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Fixed Rate vs. Variable Rate Loans

What’s the difference between fixed rate and variable rate loans and how do you know which one works better for you? Read through to discover their pros and cons and learn what you can do to leverage the advantages of both!
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Fixed Rate vs. Variable Rate Loans

What’s the difference between fixed rate and variable rate loans and how do you know which one works better for you? Read through to discover their pros and cons and learn what you can do to leverage the advantages of both!
Share this article with friends and family:
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Keep reading

In a time when rates are changing and there’s talk of rate movements it’s particularly important to make the right decision about whether you’re going to get your home loan or property investment loan into a fixed rate or keep it variable.

Fixed Rate Loans:

As opposed to variable-rate loans, these kinds of loans allow you to pay a “fixed” rate for a specific period of time, often lasting between 1 and 5 years.

Pros:

  • Easier cash flow management and budgeting: Since the rate of your loan is fixed, you can easily take a set and forget approach when it comes to repayments! The certainty that comes with knowing exactly how much you will need to budget for, will moreover allow you to plan your finances well into the future

Cons:

  • Since the rate is fixed, you will not be able to make the most of cheaper interest rates
  • Less flexibility: there may be limits in how much you can pay off during that fixed-rate period, which means you might be unable to take advantage of other loan features such as redraw facilities or offset accounts
  • Break costs:  If you plan to refinance or sell your property, you basically break the terms of your fixed rate, which might come with high break fees. We cannot quote these costs from the beginning of your loan, as they are dependent on multiple variables that change throughout time. If you are really certain that you will be holding the property during that period and are not planning to refinance or sell it, this might not be an issue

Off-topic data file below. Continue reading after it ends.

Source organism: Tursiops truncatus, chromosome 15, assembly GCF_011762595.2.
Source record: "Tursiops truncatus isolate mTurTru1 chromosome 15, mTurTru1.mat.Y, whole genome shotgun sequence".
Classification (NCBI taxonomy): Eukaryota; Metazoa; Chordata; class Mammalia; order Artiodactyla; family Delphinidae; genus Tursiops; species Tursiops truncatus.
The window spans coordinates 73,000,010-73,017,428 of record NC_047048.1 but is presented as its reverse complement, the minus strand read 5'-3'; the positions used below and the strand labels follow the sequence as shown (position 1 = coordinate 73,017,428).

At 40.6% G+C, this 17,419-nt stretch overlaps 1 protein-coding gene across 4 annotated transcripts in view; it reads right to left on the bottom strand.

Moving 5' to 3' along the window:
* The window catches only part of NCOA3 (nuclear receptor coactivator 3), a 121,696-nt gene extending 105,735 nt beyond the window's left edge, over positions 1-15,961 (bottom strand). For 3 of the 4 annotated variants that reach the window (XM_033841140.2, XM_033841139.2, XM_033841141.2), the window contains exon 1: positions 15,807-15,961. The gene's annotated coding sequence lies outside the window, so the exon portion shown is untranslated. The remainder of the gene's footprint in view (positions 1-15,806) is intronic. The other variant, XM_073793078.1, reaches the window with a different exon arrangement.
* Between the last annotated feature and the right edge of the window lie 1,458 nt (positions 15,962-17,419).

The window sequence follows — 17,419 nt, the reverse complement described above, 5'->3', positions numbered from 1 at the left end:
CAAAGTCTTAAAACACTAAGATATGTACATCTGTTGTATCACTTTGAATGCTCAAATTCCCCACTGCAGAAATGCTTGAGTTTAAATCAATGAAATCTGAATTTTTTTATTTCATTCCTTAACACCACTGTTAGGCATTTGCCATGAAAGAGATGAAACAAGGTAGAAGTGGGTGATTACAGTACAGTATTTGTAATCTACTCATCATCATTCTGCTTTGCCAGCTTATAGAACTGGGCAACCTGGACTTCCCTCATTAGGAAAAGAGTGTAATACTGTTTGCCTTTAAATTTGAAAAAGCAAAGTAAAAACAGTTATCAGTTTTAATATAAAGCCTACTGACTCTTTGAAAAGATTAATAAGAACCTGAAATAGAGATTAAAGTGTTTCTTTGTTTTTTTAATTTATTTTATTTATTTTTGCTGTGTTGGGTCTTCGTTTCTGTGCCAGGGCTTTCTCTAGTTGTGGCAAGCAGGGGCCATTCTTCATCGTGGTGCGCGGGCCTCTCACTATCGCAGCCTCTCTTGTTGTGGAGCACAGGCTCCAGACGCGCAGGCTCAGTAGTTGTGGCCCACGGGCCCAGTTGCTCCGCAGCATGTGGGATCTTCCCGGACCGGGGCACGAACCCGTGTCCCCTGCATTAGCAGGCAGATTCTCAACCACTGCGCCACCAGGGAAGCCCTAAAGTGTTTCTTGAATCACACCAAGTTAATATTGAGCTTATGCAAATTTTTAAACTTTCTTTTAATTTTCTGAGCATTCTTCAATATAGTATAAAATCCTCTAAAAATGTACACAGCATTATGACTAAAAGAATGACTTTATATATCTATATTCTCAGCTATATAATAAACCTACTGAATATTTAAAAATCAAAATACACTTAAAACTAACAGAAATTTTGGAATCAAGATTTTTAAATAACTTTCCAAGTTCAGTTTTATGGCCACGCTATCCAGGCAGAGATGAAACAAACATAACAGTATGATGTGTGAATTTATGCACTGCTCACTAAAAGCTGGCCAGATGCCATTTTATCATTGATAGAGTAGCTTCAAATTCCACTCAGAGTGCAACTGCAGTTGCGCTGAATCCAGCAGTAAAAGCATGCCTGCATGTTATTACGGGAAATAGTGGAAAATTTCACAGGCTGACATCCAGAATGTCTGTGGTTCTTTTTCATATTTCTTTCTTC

Variable Rate Loans:

As their name suggests variable rate loans are those with rates that increase and decrease throughout the period of your loan. They can present variation as often as monthly, and often change depending on factors such as reserve bank movements or cash flow pressures.

Pros:

  • Flexibility: You can pay extra cash into your loan and pull that money out again if need be
  • Offset: If you are good at saving, variable rate loans might be the perfect option for you, as you can attach offset accounts to your loan, ultimately decreasing your interest payments overall
  • Refinancing: Variable rates make it a lot easier to refinance your loan to another lender to take advantage of better rates in the marketplace
  • Break Fee-free: If you decide to sell your property and your loan is on a variable rate, there will be no break fees associated with the sale

Cons:

Due to their variable nature, these kinds of rates come with an added risk factor; if rates go up the value of your repayments will increase too!

Ultimately, this can result in you having to spend much more money on interest and repayments if rates happen to increase and remain high for prolonged periods of time, and can also translate into cashflow uncertainty making it harder to stick to your budget and plan accordingly. However, if rates go down, this “disadvantage” can play to your advantage! Resulting in much lower interest rates and repayments throughout the lifespan of your loan.

Split loans: the best of both worlds!

If you would like to take advantage of the benefits that Fixed Rates and Variable Rates offer, you can do so by splitting your loan!

Ultimately, this will allow you to determine the degree of exposure you have to the pros and cons of each, by determining what portion you would like to keep fixed and which one should remain variable. The decision will ultimately depend on personal circumstances such as how much you can save during that fixed-rate period, as well as what your cash flow budget might look like.

Should I choose fixed rate, variable rate, or split loans?

When assessing whether you should fix your loan or keep it variable, it is important that you take a long-term view to understand what might happen throughout the duration of your loan. The right decision should involve a consideration of your personal circumstances (upcoming expenses, lifestyle decisions, and others), as well as external factors including market trends and expected rate variations, which your mortgage broker can definitely help with!

Would you like personalized advice specific to your circumstances? Get in touch with us by leaving your details below! We would love to help.

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